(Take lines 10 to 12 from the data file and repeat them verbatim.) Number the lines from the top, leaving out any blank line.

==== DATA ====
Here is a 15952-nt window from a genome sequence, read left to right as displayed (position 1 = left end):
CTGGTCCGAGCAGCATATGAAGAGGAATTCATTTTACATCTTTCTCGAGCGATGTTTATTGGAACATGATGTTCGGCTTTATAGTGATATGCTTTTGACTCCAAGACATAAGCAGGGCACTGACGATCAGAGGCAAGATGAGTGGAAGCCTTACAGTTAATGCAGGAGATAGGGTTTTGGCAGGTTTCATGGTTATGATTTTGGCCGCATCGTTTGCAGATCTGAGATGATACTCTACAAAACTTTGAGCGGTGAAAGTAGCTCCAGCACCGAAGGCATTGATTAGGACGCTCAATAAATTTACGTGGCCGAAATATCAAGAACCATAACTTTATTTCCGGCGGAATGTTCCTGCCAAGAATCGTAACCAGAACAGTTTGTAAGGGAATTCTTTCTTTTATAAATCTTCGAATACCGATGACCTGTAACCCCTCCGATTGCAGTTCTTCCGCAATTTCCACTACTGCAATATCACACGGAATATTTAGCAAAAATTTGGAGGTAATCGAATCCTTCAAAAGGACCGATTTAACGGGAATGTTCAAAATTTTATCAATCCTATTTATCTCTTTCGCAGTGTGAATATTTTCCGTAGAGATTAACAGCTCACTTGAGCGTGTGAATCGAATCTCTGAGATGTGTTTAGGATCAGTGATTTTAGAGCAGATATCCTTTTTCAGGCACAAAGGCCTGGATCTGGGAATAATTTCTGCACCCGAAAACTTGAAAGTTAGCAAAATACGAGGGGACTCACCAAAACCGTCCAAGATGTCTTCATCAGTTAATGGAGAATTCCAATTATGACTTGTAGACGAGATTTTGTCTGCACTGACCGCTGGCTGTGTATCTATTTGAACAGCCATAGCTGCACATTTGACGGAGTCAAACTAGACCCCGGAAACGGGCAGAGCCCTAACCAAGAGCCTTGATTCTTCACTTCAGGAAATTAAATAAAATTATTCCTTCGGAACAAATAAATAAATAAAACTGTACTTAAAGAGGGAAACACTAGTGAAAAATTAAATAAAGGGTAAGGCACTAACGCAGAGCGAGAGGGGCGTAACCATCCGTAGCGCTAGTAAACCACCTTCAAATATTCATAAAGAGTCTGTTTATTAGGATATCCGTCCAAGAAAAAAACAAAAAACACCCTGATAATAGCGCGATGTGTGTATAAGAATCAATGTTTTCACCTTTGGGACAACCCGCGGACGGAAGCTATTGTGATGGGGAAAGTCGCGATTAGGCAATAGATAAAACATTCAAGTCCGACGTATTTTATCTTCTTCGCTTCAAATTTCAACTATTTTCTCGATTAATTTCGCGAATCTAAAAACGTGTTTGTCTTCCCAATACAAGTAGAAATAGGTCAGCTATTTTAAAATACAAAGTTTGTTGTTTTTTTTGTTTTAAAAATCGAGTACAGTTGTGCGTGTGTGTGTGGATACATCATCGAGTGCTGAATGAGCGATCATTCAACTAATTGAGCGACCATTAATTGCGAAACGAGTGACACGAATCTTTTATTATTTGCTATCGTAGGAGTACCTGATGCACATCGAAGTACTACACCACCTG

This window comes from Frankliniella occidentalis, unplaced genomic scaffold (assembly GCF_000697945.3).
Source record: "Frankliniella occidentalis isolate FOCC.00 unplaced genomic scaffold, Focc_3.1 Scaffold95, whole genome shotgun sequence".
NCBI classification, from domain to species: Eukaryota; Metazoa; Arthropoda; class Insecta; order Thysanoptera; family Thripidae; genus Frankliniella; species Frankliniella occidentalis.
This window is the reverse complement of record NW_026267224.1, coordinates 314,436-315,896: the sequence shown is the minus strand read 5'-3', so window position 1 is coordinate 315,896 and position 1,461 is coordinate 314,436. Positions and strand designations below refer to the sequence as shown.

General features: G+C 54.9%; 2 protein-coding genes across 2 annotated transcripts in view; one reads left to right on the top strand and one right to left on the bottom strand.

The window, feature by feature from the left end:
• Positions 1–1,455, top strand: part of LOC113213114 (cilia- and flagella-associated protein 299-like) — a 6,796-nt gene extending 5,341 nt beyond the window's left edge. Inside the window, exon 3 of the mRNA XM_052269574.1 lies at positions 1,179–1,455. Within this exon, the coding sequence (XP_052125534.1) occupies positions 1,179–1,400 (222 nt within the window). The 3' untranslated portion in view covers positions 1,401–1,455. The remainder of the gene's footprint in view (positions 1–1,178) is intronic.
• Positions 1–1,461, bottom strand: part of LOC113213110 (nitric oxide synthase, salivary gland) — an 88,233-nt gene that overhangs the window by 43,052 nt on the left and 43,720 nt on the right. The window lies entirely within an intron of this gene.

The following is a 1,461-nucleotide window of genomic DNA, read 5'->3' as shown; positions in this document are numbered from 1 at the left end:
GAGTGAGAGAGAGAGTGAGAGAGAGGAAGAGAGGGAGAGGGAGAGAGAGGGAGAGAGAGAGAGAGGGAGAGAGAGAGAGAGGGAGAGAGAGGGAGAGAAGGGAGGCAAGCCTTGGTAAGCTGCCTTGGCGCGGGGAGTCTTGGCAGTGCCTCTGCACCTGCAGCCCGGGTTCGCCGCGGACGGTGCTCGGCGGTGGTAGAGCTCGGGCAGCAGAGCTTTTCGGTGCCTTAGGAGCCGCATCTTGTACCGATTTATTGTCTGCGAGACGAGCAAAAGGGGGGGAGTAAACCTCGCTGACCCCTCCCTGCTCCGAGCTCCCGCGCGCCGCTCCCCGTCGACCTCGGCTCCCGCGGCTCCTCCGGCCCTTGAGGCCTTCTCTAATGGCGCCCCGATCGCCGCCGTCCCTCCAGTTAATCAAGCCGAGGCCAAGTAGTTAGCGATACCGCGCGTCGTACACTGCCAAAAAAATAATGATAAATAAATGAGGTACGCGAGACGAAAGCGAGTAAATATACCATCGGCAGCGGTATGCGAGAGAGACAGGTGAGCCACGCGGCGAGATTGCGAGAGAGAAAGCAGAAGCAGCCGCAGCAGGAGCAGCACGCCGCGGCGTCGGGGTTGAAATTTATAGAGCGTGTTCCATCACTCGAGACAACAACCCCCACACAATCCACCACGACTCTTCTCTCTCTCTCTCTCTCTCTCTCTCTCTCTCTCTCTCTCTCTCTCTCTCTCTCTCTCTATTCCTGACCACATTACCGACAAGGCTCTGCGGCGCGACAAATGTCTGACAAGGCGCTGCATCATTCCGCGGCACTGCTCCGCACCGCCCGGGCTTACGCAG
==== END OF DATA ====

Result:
• Positions 1–1,461, bottom strand: part of LOC113213110 (nitric oxide synthase, salivary gland) — an 88,233-nt gene that overhangs the window by 43,052 nt on the left and 43,720 nt on the right. The window lies entirely within an intron of this gene.

The following is a 1,461-nucleotide window of genomic DNA, read 5'->3' as shown; positions in this document are numbered from 1 at the left end:
GAGTGAGAGAGAGAGTGAGAGAGAGGAAGAGAGGGAGAGGGAGAGAGAGGGAGAGAGAGAGAGAGGGAGAGAGAGAGAGAGGGAGAGAGAGGGAGAGAAGGGAGGCAAGCCTTGGTAAGCTGCCTTGGCGCGGGGAGTCTTGGCAGTGCCTCTGCACCTGCAGCCCGGGTTCGCCGCGGACGGTGCTCGGCGGTGGTAGAGCTCGGGCAGCAGAGCTTTTCGGTGCCTTAGGAGCCGCATCTTGTACCGATTTATTGTCTGCGAGACGAGCAAAAGGGGGGGAGTAAACCTCGCTGACCCCTCCCTGCTCCGAGCTCCCGCGCGCCGCTCCCCGTCGACCTCGGCTCCCGCGGCTCCTCCGGCCCTTGAGGCCTTCTCTAATGGCGCCCCGATCGCCGCCGTCCCTCCAGTTAATCAAGCCGAGGCCAAGTAGTTAGCGATACCGCGCGTCGTACACTGCCAAAAAAATAATGATAAATAAATGAGGTACGCGAGACGAAAGCGAGTAAATATACCATCGGCAGCGGTATGCGAGAGAGACAGGTGAGCCACGCGGCGAGATTGCGAGAGAGAAAGCAGAAGCAGCCGCAGCAGGAGCAGCACGCCGCGGCGTCGGGGTTGAAATTTATAGAGCGTGTTCCATCACTCGAGACAACAACCCCCACACAATCCACCACGACTCTTCTCTCTCTCTCTCTCTCTCTCTCTCTCTCTCTCTCTCTCTCTCTCTCTCTCTCTCTCTATTCCTGACCACATTACCGACAAGGCTCTGCGGCGCGACAAATGTCTGACAAGGCGCTGCATCATTCCGCGGCACTGCTCCGCACCGCCCGGGCTTACGCAG